Scanner Touch Tool Determines Parting Lines on Free Form Parts


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A process has been developed that uses a “touch tool” combined with a NextEngine 3-D scanner (Santa Monica, CA) to determine a mold parting line. The process was created in response to the challenge of efficiently identifying and transposing into a digital format the parting line of an organically shaped mold object.

The process was designed by Reynald Chaput, owner of Ideas in 3D (Torrance, CA)—a scanning service provider—and is a highly accurate system that captures edge data and merges it with the “clouds of point” that are created when surfaces are digitized. Chaput points out that the fundamental problem with scanning is that a great deal of data ends up in a point cloud. “None of the point data can ever land on the edges,” Chaput says.


A Dual System

Ten years ago, Chaput decided those two systems were necessary to determine parting lines—one for surfaces and one for edges. He couldn’t find a scanner designed for edges, so he designed and built his own. The READ (Reverse Engineering and Digitizing) system has a manual probe with a laser that constantly recalibrates the probe’s exact location. “This system does not generate point clouds, it just does edges,” Chaput notes.

Establishing the parting line and shut-off surfaces are critical for mold work. “The job will not come out properly if these two steps are not done correctly in the beginning,” Chaput notes. “The parting line is created on the actual part with a ‘touch tool’ and establishes the parameters of the mold’s core and cavity parting planes surfaces and how they will mate. The parting line also determines the quality of the molded piece in terms of flash.”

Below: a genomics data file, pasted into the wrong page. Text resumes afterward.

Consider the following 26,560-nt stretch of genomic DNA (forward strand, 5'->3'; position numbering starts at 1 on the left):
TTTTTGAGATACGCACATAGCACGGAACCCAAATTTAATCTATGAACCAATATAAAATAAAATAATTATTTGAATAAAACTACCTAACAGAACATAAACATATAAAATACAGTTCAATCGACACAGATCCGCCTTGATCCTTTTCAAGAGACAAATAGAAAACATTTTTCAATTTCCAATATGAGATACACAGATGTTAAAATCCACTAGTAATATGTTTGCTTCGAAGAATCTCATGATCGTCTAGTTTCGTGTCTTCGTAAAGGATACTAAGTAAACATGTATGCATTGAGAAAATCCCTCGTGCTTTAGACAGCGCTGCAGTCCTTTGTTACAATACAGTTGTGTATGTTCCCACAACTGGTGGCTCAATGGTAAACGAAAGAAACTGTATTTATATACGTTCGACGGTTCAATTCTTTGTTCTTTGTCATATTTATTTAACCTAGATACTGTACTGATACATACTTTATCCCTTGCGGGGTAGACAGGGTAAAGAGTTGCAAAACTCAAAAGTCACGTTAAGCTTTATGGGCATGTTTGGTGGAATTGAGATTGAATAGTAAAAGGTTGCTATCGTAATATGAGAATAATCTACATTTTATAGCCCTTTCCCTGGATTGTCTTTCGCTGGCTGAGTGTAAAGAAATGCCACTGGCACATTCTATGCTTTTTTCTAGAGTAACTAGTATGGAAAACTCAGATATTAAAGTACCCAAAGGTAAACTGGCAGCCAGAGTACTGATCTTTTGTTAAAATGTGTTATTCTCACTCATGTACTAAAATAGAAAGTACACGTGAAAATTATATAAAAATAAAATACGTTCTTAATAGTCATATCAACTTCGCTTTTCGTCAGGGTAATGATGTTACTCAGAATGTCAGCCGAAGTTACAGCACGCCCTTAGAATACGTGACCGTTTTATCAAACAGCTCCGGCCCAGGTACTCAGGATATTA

The new final elements to this system are the NextEngine (Santa Monica, CA) desktop scanner used in conjunction with NextEngine’s RapidWorks—a version of the Powerful Free Form software, RapidForm. “These are the only products that I have seen that can manipulate a cloud of points and are able to create a roller coaster parting line in the form of lines and splines dynamically onto the point cloud,” Chaput explains. “With this system, the user can easily create machinable CAD geometry from the .igs parting line and create NURBS parting planes in any CAD software. In addition to merging edge and surface files, this software can convert digitized points into triangles such as .stl (stereolithography tessellation language) systems. Then, .stl files or triangle files can be cut with any CNC machine—provided that one has the proper machining software to create the programs.”

Chaput’s personal preference for creating the programs from .stl files is PowerMill from software manufacturer Delcam International (Windsor, ON). “This product cannot gouge because compared to machining hundreds of surfaces, the user is only machining one triangle mesh that cannot be pierced or violated,” Chaput explains. “It also is very well suited for the CAM programming of the laser scanning process.”

Lastly, Chaput adds that this new technology allows his company to accept complex, free form work with no worries. “On molds this complex, it’s nice to be able to accept this complex work and go to church on Sunday instead of the welder.”

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